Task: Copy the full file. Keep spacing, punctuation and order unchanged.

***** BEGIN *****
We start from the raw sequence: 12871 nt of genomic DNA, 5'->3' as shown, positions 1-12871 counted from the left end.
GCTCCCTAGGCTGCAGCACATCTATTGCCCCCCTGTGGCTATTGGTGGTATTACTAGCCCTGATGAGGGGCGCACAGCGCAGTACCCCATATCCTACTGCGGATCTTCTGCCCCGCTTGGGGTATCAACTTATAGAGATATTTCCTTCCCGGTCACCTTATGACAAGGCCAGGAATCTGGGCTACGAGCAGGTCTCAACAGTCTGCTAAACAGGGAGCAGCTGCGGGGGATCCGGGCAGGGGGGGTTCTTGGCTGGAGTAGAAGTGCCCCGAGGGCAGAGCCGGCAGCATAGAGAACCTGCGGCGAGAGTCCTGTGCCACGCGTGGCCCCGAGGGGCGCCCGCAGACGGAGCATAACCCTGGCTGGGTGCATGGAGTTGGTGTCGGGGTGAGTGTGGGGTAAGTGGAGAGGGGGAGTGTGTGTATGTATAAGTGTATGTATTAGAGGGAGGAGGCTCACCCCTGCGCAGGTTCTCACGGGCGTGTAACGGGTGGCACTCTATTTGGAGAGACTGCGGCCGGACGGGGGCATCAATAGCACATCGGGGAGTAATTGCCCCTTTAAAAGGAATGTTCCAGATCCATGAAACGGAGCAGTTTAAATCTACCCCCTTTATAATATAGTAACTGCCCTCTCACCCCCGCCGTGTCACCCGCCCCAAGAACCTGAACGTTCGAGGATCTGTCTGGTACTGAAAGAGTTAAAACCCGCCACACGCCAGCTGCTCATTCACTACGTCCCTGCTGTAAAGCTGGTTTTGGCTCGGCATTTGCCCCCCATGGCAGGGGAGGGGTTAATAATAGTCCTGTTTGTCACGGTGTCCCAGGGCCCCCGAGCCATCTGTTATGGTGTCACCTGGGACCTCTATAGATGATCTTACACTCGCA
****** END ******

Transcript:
We start from the raw sequence: 12871 nt of genomic DNA, 5'->3' as shown, positions 1-12871 counted from the left end.
GCTCCCTAGGCTGCAGCACATCTATTGCCCCCCTGTGGCTATTGGTGGTATTACTAGCCCTGATGAGGGGCGCACAGCGCAGTACCCCATATCCTACTGCGGATCTTCTGCCCCGCTTGGGGTATCAACTTATAGAGATATTTCCTTCCCGGTCACCTTATGACAAGGCCAGGAATCTGGGCTACGAGCAGGTCTCAACAGTCTGCTAAACAGGGAGCAGCTGCGGGGGATCCGGGCAGGGGGGGTTCTTGGCTGGAGTAGAAGTGCCCCGAGGGCAGAGCCGGCAGCATAGAGAACCTGCGGCGAGAGTCCTGTGCCACGCGTGGCCCCGAGGGGCGCCCGCAGACGGAGCATAACCCTGGCTGGGTGCATGGAGTTGGTGTCGGGGTGAGTGTGGGGTAAGTGGAGAGGGGGAGTGTGTGTATGTATAAGTGTATGTATTAGAGGGAGGAGGCTCACCCCTGCGCAGGTTCTCACGGGCGTGTAACGGGTGGCACTCTATTTGGAGAGACTGCGGCCGGACGGGGGCATCAATAGCACATCGGGGAGTAATTGCCCCTTTAAAAGGAATGTTCCAGATCCATGAAACGGAGCAGTTTAAATCTACCCCCTTTATAATATAGTAACTGCCCTCTCACCCCCGCCGTGTCACCCGCCCCAAGAACCTGAACGTTCGAGGATCTGTCTGGTACTGAAAGAGTTAAAACCCGCCACACGCCAGCTGCTCATTCACTACGTCCCTGCTGTAAAGCTGGTTTTGGCTCGGCATTTGCCCCCCATGGCAGGGGAGGGGTTAATAATAGTCCTGTTTGTCACGGTGTCCCAGGGCCCCCGAGCCATCTGTTATGGTGTCACCTGGGACCTCTATAGATGATCTTACACTCGCA